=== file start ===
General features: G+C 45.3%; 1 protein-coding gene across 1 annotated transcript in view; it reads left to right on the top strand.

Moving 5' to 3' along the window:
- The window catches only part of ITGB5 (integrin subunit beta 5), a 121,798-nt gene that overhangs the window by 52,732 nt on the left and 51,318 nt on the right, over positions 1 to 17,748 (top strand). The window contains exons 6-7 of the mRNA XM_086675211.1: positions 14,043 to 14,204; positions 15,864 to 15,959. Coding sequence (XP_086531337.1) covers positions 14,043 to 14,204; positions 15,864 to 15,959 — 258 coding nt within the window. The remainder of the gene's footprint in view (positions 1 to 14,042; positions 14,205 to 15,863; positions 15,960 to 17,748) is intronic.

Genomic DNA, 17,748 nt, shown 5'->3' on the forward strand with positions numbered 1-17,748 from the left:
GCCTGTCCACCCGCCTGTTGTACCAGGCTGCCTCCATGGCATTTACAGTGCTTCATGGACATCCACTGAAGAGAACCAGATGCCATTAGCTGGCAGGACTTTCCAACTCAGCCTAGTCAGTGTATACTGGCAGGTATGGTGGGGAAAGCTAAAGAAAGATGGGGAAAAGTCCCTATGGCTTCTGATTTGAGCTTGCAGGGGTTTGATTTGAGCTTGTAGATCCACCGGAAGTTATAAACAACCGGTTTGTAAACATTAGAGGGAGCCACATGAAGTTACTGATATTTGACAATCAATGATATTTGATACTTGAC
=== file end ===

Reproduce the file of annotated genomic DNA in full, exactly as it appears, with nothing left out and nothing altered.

General features: G+C 45.3%; 1 protein-coding gene across 1 annotated transcript in view; it reads left to right on the top strand.

Moving 5' to 3' along the window:
- The window catches only part of ITGB5 (integrin subunit beta 5), a 121,798-nt gene that overhangs the window by 52,732 nt on the left and 51,318 nt on the right, over positions 1 to 17,748 (top strand). The window contains exons 6-7 of the mRNA XM_086675211.1: positions 14,043 to 14,204; positions 15,864 to 15,959. Coding sequence (XP_086531337.1) covers positions 14,043 to 14,204; positions 15,864 to 15,959 — 258 coding nt within the window. The remainder of the gene's footprint in view (positions 1 to 14,042; positions 14,205 to 15,863; positions 15,960 to 17,748) is intronic.

Genomic DNA, 17,748 nt, shown 5'->3' on the forward strand with positions numbered 1-17,748 from the left:
GCCTGTCCACCCGCCTGTTGTACCAGGCTGCCTCCATGGCATTTACAGTGCTTCATGGACATCCACTGAAGAGAACCAGATGCCATTAGCTGGCAGGACTTTCCAACTCAGCCTAGTCAGTGTATACTGGCAGGTATGGTGGGGAAAGCTAAAGAAAGATGGGGAAAAGTCCCTATGGCTTCTGATTTGAGCTTGCAGGGGTTTGATTTGAGCTTGTAGATCCACCGGAAGTTATAAACAACCGGTTTGTAAACATTAGAGGGAGCCACATGAAGTTACTGATATTTGACAATCAATGATATTTGATACTTGAC